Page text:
MELISSA BLOCK, host:
This is ALL THINGS CONSIDERED from NPR News. I'm Melissa Block.
As high as the unemployment rate is right now, somehow across the U.S., there are still roughly three million job openings. Some experts say that for too many of these jobs, employers are having trouble finding qualified people. They say the problem is that technology is outpacing efforts to educate and train American workers.
As part of our series on human capital, NPR's Chris Arnold visited a factory outside Boston that's doing something about it.
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CHRIS ARNOLD: Some people might think that working in a metal parts factory would mean wearing greasy overalls and laboring in a dimly lit and maybe dangerous place. In reality, though, today's advanced manufacturing facilities look more like well-lit, clean airplane hangers full of super high-tech equipments.
Mr. CARL PASCIUTO (President, Custom Group): There's probably $2 million worth of machines in your eyeshot right here. And that's what's necessary to survive.
ARNOLD: Carl Pasciuto is president of the Custom Group. The company makes metal parts for airplanes, submarines and just about anything else that needs precise and high quality construction. The machines here cut the parts out of blocks of aluminum, steel or titanium.
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Mr. PASCIUTO: Yeah, I mean, the control panel on this machine looks like the inside of an airplane cockpit or something. Yeah, the technology today makes it easier, the machines faster, better, but it also requires a lot of training.
ARNOLD: But Pascuito says there just aren't enough people getting that training. The company has 90 employees. And in recent years, Pascuito has had to hire a string of temporary workers, but he says most just didn't have the right skills and education and didn't work out. It was a serious problem. So now, the company has done something unusual. It's actually started its own training school.
Mr. TODD DELLAPORTA (Lead Instructor, Custom Group): So if we're going to take X squared plus B squared, or A squared plus B squared equals C squared.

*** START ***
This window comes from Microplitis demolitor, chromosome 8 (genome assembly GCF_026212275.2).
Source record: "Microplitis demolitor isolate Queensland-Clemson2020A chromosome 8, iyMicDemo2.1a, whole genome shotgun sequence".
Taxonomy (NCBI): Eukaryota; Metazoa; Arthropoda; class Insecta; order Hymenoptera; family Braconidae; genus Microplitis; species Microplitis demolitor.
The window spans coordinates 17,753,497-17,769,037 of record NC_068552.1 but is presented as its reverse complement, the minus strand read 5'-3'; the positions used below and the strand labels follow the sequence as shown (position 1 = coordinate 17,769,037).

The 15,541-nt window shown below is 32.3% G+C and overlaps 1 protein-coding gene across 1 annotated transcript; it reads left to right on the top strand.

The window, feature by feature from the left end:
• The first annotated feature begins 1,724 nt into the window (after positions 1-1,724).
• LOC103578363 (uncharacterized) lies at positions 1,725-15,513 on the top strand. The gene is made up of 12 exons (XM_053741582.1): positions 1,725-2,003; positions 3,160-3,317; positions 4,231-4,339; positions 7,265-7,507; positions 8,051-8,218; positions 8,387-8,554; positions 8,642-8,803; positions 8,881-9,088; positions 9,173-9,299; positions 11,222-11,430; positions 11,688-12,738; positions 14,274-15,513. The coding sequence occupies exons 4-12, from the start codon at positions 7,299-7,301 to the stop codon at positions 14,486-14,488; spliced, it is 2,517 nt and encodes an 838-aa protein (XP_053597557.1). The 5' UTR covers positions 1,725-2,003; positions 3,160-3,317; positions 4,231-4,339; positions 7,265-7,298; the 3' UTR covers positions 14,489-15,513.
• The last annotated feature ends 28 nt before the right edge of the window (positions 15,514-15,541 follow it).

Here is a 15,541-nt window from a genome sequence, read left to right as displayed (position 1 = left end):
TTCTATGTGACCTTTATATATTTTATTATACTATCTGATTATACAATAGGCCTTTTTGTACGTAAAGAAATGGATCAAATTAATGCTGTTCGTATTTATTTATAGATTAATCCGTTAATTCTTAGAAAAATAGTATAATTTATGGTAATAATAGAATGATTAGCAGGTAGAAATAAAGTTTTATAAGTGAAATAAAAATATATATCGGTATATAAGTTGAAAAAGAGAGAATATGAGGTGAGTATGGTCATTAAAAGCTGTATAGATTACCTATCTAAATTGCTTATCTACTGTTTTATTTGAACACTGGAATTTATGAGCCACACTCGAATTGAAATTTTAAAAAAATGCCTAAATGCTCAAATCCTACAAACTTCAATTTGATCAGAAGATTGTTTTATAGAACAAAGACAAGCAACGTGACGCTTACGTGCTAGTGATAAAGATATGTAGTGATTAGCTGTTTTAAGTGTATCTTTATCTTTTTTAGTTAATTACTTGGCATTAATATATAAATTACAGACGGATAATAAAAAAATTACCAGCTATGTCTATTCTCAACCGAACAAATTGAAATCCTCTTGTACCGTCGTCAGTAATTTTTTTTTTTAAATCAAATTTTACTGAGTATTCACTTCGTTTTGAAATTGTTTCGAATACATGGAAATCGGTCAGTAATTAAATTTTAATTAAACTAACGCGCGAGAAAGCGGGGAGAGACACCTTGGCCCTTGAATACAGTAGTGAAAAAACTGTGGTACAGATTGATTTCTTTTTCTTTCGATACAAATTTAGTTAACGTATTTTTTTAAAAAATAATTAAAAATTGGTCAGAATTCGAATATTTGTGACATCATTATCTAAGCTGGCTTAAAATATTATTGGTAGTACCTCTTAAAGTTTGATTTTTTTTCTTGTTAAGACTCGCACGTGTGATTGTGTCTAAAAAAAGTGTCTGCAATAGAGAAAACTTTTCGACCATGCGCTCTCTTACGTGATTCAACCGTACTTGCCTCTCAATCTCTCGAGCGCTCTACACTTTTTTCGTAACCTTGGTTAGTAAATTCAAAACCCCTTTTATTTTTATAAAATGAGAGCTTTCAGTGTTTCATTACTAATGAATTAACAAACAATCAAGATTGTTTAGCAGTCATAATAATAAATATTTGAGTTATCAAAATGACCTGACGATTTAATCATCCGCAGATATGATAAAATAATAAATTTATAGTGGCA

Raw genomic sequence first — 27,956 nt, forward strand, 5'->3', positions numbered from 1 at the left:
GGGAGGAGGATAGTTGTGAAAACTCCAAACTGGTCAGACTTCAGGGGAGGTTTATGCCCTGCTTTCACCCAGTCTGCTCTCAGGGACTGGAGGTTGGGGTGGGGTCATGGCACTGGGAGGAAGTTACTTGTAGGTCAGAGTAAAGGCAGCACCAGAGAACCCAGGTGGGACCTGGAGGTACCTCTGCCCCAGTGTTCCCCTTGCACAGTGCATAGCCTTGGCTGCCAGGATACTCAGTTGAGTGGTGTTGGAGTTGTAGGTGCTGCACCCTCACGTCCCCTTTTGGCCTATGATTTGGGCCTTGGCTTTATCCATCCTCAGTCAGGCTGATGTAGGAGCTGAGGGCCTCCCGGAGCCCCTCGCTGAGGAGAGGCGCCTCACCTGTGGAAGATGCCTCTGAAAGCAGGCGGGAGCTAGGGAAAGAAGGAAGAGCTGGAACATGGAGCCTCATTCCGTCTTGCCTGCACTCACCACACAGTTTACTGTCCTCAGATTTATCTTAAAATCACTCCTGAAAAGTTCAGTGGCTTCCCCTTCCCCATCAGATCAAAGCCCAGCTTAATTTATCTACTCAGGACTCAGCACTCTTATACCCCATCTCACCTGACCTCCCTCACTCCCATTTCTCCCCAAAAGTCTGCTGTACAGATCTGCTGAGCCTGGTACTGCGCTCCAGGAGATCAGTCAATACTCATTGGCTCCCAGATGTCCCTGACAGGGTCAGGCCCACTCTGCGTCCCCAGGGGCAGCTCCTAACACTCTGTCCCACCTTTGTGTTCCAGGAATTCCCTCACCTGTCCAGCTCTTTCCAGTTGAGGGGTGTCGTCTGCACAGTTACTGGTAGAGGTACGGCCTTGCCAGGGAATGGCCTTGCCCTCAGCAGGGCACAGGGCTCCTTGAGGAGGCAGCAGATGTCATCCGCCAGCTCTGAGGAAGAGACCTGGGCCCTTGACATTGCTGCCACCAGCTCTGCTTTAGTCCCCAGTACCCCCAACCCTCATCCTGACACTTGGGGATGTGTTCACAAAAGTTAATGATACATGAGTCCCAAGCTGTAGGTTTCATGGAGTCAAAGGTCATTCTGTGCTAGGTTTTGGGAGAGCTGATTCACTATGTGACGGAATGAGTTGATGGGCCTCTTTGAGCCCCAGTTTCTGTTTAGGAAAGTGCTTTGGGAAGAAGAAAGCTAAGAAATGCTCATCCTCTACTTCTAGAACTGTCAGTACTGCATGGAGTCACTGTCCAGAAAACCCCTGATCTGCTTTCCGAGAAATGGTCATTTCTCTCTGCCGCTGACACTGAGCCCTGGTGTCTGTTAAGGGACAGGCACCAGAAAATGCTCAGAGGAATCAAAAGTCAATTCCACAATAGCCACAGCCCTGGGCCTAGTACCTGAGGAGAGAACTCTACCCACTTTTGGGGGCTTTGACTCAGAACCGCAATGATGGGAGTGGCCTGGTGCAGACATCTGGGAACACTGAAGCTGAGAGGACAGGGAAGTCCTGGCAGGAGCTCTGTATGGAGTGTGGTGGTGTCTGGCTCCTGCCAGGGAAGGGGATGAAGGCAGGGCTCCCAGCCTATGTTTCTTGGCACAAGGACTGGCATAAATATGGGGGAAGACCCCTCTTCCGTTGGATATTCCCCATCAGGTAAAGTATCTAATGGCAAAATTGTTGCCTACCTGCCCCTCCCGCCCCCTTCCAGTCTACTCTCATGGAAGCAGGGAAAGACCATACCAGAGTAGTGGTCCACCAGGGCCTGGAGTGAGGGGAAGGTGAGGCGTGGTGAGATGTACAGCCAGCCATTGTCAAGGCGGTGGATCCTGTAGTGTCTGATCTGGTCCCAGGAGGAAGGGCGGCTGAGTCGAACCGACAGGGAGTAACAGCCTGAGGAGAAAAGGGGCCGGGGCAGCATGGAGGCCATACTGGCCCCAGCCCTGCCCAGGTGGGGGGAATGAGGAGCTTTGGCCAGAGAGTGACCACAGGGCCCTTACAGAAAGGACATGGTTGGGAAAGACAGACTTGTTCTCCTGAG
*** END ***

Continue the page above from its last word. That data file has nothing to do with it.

ARNOLD: In a classroom set up at one end of the building, Todd DellaPorta is teaching trigonometry to 12 adult students. DellaPorta is the lead instructor at the new school. He says the students' education level and work experience is all over the map, but most are doing pretty well.
Mr. DELLAPORTA: That's what always amazes me is that they come from all walks of life. One of them used to sell jewelry, he was a jeweler. One of them was a health and fitness. One was a welder, which is one other thing that makes this trade really, for lack of a better word, cool.
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ARNOLD: The students get experience cutting metal parts in the school's own machine shop, where they learn to use modern computer-controlled machines. And just about all of the students here have actually been hired by this or other local companies, many before they even graduate.
Patrick Lubega is an immigrant from Uganda who was laid off from his job in a printing factory a couple of times over. He started seeing job openings in online ads for this kind of work.
Mr. PATRICK LUBEGA (Employee, Custom Group): Whenever you go on Craigslist, you're going to find a hundred of jobs in this field. So I'm like, this is the field I want to be in.
ARNOLD: Lubega's now been hired by the company, and he's continuing to take classes.
Mr. LUBEGA: I mean, in this trade you have to keep learning more stuff because they bring in new machines all the time, man.
ARNOLD: And that's the challenge. Across many different industries, keeping pace with the innovation.
Mr. ED GORDON (President, Imperial Consulting Corp.): Every business sector in this country right now cannot find the right talent.
ARNOLD: Ed Gordon is a consultant and author in Chicago who has been tracking what he sees as a widening skills gap in the American workforce.
Mr. GORDON: The difference between a white collar and a blue collar job is over. The jobs that will be esteemed are going to look a lot more like "Star Trek" because the whole economy around the world is further going into more and more advanced technology.
ARNOLD: And Gordon says the current educational system and private sector training efforts are not preparing people well enough. He says, take manufacturing: Government data shows that in a recent one year period, job openings doubled, but hiring only rose 13 percent - evidence, Gordon says, of the lack of available skilled workers. He says that needs to change.
Mr. GORDON: We will lose our technology leadership and the middle class will have been greatly reduced.
ARNOLD: Some economists think that Gordon is overstating just how serious a problem this is. They say the economy has been facing much bigger problems with this latest recession.
But either way, Gordon would like to see companies, school systems, and nonprofits work together to find better ways to teach Americans the skills that they will need to find good jobs.
Chris Arnold, NPR News, Boston.
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